Thyroid management: American Thyroid Association asserts, “more than 12 percent of the U.S. population will develop a thyroid condition during their lifetime.” And, “an estimated 20 million Americans have some form of thyroid disease.” Both figures indicate how widespread thyroid diseases truly are.
Of these millions of people, most seeking thyroid management are sufferers of hypothyroidism, or underactive thyroid. This is a condition in which your thyroid gland doesn’t produce enough of certain important hormones and it upsets the normal balance of chemical reactions in your body.
The good news is that accurate thyroid function tests are available to diagnose hypothyroidism, and treatment of hypothyroidism with compounded T3T4 thyroid hormone is usually simple, safe and effective.
A full thyroid panel consists of total T3 and total T4, free T3, free T4, TSH, thyroid peroxidase antibody, anti-thyroglobulin antibody and reverse T3.
Your thyroid is a small, butterfly-shaped gland situated at the base of the front of your neck. It secretes two essential thyroid peptide hormones:
- Liothyroinine or triiodothyronine (T3): the active thyroid molecule, the form that exerts its effects on the body’s cells
- Levothyroxine (T4): the form that converts to T3 in your blood vessels
The thyroid gland makes predominantly T4 and only 35% is T3. The majority of T3 is made through conversion of T4 peripherally. T3 especially has an enormous impact on your health, your metabolism, the rate at which your body uses fats and carbohydrates, your body temperature, your heart rate, and your production of proteins.
Hypothyroidism may be due to a number of factors, including:
- Autoimmune disease
- Treatment for hyperthyroidism
- Thyroid surgery
- Radiation therapy
- Nutrient deficiency (iodine and selenium)
The signs and symptoms of hypothyroidism will not be the same for all sufferers because they depend upon the severity of the deficiency. In general, any problems tend to develop slowly, often over a number of years and many people assume that the symptoms are associated with aging. The American Thyroid Association estimates, “up to 60 percent of those with thyroid disease are unaware of their condition.”
Hypothyroidism signs and symptoms may include:
- Low stamina
- Cold extremities
- Low body temperature
- Low libido
- Swollen, puffy eyes or face
- Brittle nails
- Decreased sweating
- Low pulse rate/blood pressure
- Poor concentration
- Increased sensitivity to cold
- Dry skin
- Unexplained weight gain
- Muscle weakness
- Elevated blood cholesterol level
- Muscle aches, tenderness and stiffness
- Pain, stiffness or swelling in your joints
- Heavier than normal or irregular menstrual periods
- Thinning hair
- Slowed heart rate
- Impaired memory
When hypothyroidism isn’t treated, signs and symptoms gradually become more severe. Because the range of symptoms is so large and the onset of hypothyroidism is so slow, you are advised not to self-diagnose. Instead, see a doctor for proper testing and treatment.
Standard treatment for hypothyroidism involves daily use of the synthetic thyroid hormone levothyroxine, or T4. While these drugs work for some, for many these drugs fail to relieve symptoms. Your body will need to convert the T4 in these drugs to the active useable thyroid hormone T3. However, many hypothyroidism sufferers’ bodies don’t convert the T4 to T3 and they are left enduring symptoms.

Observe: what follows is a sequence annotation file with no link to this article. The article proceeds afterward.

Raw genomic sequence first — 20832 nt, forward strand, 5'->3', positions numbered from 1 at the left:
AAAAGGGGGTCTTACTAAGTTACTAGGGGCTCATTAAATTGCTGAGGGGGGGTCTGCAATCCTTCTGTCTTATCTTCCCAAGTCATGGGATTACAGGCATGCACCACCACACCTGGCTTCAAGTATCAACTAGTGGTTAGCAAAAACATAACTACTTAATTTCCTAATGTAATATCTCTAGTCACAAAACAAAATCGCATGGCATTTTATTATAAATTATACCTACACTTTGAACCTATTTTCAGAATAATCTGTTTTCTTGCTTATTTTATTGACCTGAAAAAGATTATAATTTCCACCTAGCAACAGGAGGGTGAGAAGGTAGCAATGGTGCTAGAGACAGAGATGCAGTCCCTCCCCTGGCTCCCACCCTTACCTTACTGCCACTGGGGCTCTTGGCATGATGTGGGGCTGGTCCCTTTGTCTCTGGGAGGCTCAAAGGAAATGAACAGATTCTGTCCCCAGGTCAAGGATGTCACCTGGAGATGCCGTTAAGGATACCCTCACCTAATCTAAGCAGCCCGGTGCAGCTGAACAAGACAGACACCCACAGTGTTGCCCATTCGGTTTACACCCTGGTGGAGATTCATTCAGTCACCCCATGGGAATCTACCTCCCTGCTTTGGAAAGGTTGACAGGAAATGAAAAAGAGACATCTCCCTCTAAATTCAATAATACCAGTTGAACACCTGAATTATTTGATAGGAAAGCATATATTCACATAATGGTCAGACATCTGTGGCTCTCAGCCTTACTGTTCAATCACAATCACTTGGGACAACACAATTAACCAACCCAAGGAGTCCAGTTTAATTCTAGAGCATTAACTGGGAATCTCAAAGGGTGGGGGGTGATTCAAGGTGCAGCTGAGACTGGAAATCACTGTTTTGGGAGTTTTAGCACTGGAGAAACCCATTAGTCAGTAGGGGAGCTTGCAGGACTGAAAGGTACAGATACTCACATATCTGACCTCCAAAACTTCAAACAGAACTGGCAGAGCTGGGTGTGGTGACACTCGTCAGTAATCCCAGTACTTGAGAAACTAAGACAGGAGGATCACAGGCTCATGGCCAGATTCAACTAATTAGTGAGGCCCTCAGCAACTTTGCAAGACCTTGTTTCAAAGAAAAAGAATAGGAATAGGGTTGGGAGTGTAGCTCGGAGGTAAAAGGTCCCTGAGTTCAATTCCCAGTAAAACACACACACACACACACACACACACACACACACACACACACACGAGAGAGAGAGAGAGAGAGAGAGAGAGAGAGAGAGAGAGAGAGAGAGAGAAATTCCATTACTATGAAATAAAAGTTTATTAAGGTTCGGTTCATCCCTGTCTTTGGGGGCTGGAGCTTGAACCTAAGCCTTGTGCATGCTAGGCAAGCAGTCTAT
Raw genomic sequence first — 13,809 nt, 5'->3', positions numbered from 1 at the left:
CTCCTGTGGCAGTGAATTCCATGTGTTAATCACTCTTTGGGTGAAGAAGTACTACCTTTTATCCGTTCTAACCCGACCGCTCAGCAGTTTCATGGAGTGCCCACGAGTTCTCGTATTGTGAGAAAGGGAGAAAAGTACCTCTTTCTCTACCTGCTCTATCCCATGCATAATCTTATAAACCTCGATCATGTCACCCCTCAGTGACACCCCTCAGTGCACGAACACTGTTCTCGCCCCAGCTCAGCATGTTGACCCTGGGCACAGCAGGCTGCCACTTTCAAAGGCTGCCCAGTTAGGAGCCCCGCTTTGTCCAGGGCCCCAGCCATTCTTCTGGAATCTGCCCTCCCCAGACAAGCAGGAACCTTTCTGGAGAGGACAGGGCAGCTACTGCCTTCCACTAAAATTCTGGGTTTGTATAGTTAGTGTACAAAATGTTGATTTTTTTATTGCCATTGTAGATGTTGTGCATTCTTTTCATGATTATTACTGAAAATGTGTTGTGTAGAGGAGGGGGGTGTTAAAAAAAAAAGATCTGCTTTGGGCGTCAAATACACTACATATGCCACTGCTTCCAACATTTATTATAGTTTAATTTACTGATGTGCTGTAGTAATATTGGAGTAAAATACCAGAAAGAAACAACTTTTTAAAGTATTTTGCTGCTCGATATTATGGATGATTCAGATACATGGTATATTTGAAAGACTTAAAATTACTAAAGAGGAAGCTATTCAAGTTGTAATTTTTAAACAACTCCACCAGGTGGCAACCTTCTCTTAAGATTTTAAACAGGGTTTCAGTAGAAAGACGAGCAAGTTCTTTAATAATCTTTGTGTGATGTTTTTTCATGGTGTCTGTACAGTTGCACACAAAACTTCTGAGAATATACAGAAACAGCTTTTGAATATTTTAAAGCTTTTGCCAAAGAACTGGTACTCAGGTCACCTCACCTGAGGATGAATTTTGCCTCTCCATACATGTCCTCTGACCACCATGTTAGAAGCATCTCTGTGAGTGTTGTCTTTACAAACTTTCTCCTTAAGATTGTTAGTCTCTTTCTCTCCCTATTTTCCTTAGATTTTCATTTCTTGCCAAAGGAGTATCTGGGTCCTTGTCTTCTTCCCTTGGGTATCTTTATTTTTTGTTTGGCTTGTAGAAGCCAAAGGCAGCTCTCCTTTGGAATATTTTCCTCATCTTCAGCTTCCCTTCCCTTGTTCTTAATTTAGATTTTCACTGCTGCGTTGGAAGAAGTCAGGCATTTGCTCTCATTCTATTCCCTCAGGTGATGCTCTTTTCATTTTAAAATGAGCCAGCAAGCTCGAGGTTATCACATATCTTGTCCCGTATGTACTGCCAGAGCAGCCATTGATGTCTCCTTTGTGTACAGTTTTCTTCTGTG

For patients who do not respond well to T4, natural desiccated thyroid (NDT), which contains T3 and T4 in a roughly physiological dose, is often the next treatment route taken. However, many also do not feel their best on NDT because of fillers and quality control issues.
Thyroid management approach will designed to work the most reliably for the majority of sufferers are compounded T4/T3 products.
Compounded T3T4 medications offer a number of benefits: specialized doses, lack of fillers, and sustained-release.
Thyroid compounds are usually prepared in the same physiological ratio that is found in NDT products; however, physicians can elect to change the amount of T3/T4, as compounding pharmacists are literally making the medications from scratch. This can be a huge advantage for those patients that did not feel well on conventional treatments or NDTs. T3T4 can be made devoid of any fillers including cornstarch, lactose and even gluten that people may not tolerate. Most hypothyroid patients have sensitivities to gluten, and many of them also react to corn and dairy which contains lactose.
Most T4/T3 compounds are immediate release versions; yet, compounding pharmacists can also make sustained release versions. T3 and T4 can be combined into a single dose and customized to a strength that perfectly suites a patient’s profile. By making these capsules sustained-release, the pharmacist prolongs the activity of the T3, which has a short half-life. This allows the T3/T4 capsule to be taken once daily for most patients. Since the thyroid gland produces both T3 and T4 in a steady release, this product more closely mimics natural thyroid production.
Navigating thyroid management options can be complicated, given the variety of choices. But, compounded T3T4 usage appears to have the most benefits, with no obvious drawbacks to the user. Of course, as with all medication, be sure to talk with your doctor to understand all of your options.